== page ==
The Pennsylvania Promise: Making College Affordable and Securing Pennsylvania's Economic Future

Authors: 
Diana Polson
Authors: 
Mark Price
Authors: 
Stephen Herzenberg
Publication Date: 
January 23, 2018

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Executive Summary

Three recent briefs by the Keystone Research Center laid out the case for more affordable access to post-secondary education in Pennsylvania. The global race for raising incomes and increasing opportunity hinges critically on access to post-secondary education and training. If Pennsylvania does not expand access to higher education to more of its citizens, the Commonwealth’s economy will suffer and living standards will lag behind growth elsewhere. With a modest and smart investment, Pennsylvania can build a more prosperous future for its citizens and reinvigorate the American Dream in every corner of the keystone state. “The Pennsylvania Promise,” outlined below, shows how. 

The Need for Investment. There is a pressing need for reinvestment in post-secondary education and training in Pennsylvania.

  • Thirty-five years of state disinvestment have left Pennsylvania ranked worst in the nation when it comes to higher education, sunk in the rankings by students’ high debt at graduation and the state’s high tuition and fees, according to U.S. News and World Report.
  • The state ranks 40th for the share of adults 25-64 with an education beyond high school.
  • In over half of Pennsylvania counties (35), the share of adults with more than a high-school degree is lower than in any of the 50 states (i.e., lower than West Virginia’s 48.1%).
  • A large body of economic research shows that lagging educational attainment translates to lower wages and incomes for individuals and slower economic growth for regions.
  • The Wall Street Journal has already labeled rural America the “new inner city,” the nation’s most troubled regions. Rural Pennsylvania has so far escaped the fates of some parts of West Virginia and Kentucky. But if Pennsylvania’s rural counties remain higher education deserts, it would guarantee their accelerating decline over the next generation.

The Pennsylvania Promise. For about a billion per year, Pennsylvania could:

  • cover two years of tuition and fees for any recent high school graduate enrolled full-time at one of the Commonwealth’s 14 public community colleges;
  • cover four years of tuition and fees for any recent high school graduate with a family income less than or equal to $110,000 per year accepted into one of the 14 universities in the State System of Higher Education;
  • provide 4 years of grants ranging from $2,000 up to $11,000, depending on family income, for students accepted into a state-related University.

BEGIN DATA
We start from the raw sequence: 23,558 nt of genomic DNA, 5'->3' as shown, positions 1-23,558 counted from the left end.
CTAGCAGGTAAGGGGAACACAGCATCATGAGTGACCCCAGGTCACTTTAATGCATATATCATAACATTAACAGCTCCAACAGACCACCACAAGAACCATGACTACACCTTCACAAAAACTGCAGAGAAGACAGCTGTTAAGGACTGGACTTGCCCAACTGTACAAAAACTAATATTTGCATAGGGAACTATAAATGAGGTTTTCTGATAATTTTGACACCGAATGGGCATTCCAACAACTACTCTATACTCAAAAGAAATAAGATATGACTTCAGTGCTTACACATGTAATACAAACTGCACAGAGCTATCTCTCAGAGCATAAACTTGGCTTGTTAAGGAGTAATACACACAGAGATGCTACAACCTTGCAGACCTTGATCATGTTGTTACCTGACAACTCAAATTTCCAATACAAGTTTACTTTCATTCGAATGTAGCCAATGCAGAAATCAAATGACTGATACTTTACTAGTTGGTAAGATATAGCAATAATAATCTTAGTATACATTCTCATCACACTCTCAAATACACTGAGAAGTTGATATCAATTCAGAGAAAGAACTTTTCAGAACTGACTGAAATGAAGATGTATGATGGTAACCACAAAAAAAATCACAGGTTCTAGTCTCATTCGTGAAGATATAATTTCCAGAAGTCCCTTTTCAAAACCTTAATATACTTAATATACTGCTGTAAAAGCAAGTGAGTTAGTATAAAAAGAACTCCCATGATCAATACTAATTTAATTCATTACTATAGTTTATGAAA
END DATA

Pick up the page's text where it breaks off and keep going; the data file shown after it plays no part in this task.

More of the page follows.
• finance the expansion of grant assistance to adults seeking in-demand skills and industry-recognized credentials, as well as college credit.

Currently per capita funding for higher education in Pennsylvania ranks 47th out of 50 states.  The increase in state spending required under the Pennsylvania Promise would raise Pennsylvania’s rank to 36th.

The Pennsylvania Promise would cost:

  • One fourth of the revenue raised from increasing the Pennsylvania personal income tax rate by one percentage point.
  • About half of the revenue raised by a progressive tax proposal that cuts the personal income tax rate on wages and interest while raising it on the income derived from wealth. This is a proposal that would lower taxes for most Pennsylvanians, including a large majority of the rural Pennsylvanians who would especially benefit from the Pennsylvania Promise.
  • Roughly the money raised by a severance tax like West Virginia’s. The added appeal of using a severance tax to fund a portion of the Pennsylvania Promise would be that many drilling regions lack a low-cost local community college, making attendance at two and four-year institutions a particularly burdensome proposition for low income students from those regions.
  • The amount raised by a 0.054 percent flat tax on financial wealth (“net worth”) – $540 annually for a taxpayer with $1 million in financial assets. Investing these revenues in the Pennsylvania Promise, thereby addressing Pennsylvania’s chronic higher education investment deficit, would increase wealth in Pennsylvania long-term. Funding this investment solely through a wealth/net worth tax paid almost entirely by the highest-income Pennsylvanians would place the burden of financing expanded access to higher education on those individuals who have benefited most from changes to tax and economic policy in the last several decades. It would also generate profound improvements in opportunity and quality of life for Pennsylvanians generally.

After running the numbers, the question that emerges is “what are we waiting for?” Anyone who cares about Pennsylvania, particularly those parts of the state underserved by affordable, accessible higher education – most of the state outside the Philadelphia metro area and parts of the Pittsburgh metro area – should be leading the charge for Pennsylvania to enact the Pennsylvania Promise.

Our Previous Work on Higher Education in Pennsylvania

  • Pennsylvania’s Great Working-Class Colleges (https://goo.gl/NHhtqn)
  • At Student’s Expense: Rising Costs Threaten Pennsylvania Public Universities’ Role in Upward Mobility (https://goo.gl/gwXphr)
  • Pennsylvania Higher Education at a Crossroads: To Boost Opportunity and Growth, Pennsylvania Needs to Invest in Higher Education (https://goo.gl/fr3cBU)

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